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Go out now, share the Gospel, get messy, Pope tells Quebec bishops

Publié le : 2017-05-12 a 00h00 | Catégorie : News

crédit photo: CNS photo/L'Osservatore Romano)

Go out now, share the Gospel, get messy, Pope tells Quebec bishops

The Quebec bishops also had met with the Pope for three hours May 5 at an evening meeting that included the prefects or secretaries of the Vatican offices for bishops, clergy, religious, laity and family, Catholic education and the Congregation for the Doctrine of the Faith. Pope Francis hosted a similar meeting with curial officials and the bishops of Chile during their ad limina visit in February.

VATICAN CITY – Without waiting for some well-researched, detailed plan with action items and measurable goals, Catholics in Quebec must go out and share the Gospel, Pope Francis told the bishops of the province.

Meeting the 29 bishops of Quebec May 11, Pope Francis said, "You've got to go, and it's going to be messy," according to Archbishop Paul-Andre Durocher of Gatineau, former president of the Canadian Conference of Catholic Bishops.              

The bishops have been in Italy almost three weeks because their two-week ad limina pilgrimage was preceded by a weeklong retreat. Although it has been 10 years since the bishops had made an ad limina, Archbishop Durocher said his "heart is torn" because so many people back home are suffering the effects of severe flooding.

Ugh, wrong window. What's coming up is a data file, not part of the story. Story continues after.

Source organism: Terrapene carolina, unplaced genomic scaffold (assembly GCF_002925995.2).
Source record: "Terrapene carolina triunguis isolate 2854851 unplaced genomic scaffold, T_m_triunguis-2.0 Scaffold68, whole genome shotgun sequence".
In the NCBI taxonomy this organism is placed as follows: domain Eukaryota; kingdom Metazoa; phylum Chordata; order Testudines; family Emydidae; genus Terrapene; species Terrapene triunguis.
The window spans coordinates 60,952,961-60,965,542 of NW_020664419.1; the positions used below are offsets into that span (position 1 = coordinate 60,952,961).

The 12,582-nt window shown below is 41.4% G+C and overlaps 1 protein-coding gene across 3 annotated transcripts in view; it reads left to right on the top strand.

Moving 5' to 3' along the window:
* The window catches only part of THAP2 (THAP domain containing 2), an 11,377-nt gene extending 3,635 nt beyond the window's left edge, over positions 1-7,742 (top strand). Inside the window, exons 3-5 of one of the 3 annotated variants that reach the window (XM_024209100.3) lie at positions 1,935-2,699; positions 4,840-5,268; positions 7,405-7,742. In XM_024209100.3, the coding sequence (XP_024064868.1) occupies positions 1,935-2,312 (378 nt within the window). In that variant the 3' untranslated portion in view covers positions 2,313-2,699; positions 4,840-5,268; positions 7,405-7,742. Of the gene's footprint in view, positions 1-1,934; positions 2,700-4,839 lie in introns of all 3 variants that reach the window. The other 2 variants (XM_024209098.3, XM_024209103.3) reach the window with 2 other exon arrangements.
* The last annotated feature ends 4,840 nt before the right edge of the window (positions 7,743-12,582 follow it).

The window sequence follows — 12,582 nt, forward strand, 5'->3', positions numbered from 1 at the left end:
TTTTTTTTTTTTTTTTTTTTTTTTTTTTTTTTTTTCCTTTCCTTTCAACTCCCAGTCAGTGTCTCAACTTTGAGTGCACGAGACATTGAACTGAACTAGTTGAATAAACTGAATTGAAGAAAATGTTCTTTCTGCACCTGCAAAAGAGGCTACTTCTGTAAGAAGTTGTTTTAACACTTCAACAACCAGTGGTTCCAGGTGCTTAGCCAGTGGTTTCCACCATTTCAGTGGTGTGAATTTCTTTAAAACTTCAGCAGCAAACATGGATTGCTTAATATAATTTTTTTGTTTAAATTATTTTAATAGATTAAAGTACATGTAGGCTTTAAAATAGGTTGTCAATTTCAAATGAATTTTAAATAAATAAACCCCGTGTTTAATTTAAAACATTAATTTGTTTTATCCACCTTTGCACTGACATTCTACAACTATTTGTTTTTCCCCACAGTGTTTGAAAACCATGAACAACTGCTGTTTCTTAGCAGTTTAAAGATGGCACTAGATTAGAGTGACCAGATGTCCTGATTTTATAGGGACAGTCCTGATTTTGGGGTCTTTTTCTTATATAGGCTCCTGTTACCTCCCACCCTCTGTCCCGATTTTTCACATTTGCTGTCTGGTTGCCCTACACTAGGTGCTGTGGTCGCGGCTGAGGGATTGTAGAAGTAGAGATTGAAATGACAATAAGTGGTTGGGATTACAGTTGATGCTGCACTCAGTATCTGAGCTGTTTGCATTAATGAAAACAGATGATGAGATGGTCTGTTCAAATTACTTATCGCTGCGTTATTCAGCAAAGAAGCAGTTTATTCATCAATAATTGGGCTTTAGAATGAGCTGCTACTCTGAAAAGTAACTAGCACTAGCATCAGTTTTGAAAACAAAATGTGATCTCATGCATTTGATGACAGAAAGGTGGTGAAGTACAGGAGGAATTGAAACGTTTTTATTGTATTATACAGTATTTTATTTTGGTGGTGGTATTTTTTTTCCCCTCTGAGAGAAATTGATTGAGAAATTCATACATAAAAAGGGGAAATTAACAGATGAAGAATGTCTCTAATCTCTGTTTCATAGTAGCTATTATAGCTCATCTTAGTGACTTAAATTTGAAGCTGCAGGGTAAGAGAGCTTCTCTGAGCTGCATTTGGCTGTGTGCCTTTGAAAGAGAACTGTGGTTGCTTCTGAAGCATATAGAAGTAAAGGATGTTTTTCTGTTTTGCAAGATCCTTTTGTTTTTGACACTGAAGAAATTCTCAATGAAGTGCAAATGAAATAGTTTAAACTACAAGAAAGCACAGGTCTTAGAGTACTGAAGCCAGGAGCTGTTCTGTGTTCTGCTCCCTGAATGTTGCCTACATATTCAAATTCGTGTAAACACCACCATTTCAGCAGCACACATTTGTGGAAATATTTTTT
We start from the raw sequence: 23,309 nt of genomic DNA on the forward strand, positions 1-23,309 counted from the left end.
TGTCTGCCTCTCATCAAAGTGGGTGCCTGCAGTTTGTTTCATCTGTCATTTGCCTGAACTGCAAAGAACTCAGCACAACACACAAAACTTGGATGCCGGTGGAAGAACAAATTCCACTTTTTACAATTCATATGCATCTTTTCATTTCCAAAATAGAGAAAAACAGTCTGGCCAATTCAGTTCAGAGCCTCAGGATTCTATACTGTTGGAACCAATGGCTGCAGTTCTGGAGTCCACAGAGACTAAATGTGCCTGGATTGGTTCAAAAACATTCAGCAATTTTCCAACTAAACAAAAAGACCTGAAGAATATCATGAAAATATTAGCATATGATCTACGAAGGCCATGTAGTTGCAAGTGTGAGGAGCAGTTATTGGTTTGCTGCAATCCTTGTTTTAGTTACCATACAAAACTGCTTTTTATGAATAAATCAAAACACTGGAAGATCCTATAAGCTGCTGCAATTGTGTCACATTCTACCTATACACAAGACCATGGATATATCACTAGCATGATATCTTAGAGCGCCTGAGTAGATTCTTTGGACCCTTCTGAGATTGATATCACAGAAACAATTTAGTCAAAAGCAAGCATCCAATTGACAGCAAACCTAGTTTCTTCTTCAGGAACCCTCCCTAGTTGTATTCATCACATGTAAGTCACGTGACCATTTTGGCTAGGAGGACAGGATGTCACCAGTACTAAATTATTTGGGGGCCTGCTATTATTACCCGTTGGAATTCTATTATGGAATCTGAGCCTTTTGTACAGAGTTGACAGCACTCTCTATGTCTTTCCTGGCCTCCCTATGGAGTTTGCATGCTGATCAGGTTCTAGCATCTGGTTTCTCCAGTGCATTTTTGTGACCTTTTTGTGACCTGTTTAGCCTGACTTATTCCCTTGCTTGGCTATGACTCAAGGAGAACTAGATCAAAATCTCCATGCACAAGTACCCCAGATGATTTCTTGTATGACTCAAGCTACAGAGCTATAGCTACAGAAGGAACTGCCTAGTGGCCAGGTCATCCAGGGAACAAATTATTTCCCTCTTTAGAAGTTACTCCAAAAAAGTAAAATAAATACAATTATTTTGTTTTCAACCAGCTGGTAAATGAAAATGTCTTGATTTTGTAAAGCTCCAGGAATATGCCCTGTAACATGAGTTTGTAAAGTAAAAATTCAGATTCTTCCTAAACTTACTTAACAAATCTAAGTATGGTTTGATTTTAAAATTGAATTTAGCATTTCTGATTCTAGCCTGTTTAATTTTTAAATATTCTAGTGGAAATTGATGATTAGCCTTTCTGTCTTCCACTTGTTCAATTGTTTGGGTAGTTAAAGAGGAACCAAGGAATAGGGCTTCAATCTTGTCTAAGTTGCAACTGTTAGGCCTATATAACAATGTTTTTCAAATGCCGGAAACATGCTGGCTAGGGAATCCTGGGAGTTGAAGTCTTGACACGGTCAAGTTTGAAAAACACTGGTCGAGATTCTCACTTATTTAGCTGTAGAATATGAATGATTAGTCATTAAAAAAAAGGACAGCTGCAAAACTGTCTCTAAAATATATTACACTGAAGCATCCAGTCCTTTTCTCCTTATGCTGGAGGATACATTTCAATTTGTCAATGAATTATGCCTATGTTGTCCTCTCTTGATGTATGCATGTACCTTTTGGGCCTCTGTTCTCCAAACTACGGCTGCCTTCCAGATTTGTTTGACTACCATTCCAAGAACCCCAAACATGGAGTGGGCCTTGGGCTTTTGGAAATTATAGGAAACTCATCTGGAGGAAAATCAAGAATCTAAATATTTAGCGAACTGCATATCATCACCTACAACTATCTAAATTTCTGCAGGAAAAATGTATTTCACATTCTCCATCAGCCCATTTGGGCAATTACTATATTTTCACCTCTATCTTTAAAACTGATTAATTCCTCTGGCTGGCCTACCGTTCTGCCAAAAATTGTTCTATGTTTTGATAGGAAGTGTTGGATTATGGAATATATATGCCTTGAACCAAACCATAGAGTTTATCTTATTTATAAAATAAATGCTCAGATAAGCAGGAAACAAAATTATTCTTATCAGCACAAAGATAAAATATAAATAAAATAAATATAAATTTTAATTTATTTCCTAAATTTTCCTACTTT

Returning to the conversations with the Pope and Vatican officials, Archbishop Durocher told Catholic News Service that Quebec has gone from being "one of the most homogeneously Catholics societies to one of the most secularized societies."

Pope Francis "realizes we're not alone in that" and mentioned similar situations in the Netherlands, Belgium, Ireland and parts of Spain, the archbishop said.

Before the great changes in Quebec in the 1960s, he said, the Catholic Church and its religious orders operated almost all the schools and hospitals – there was not even a provincial government department of education. The church was "omnipresent and omni-invasive," the archbishop said.


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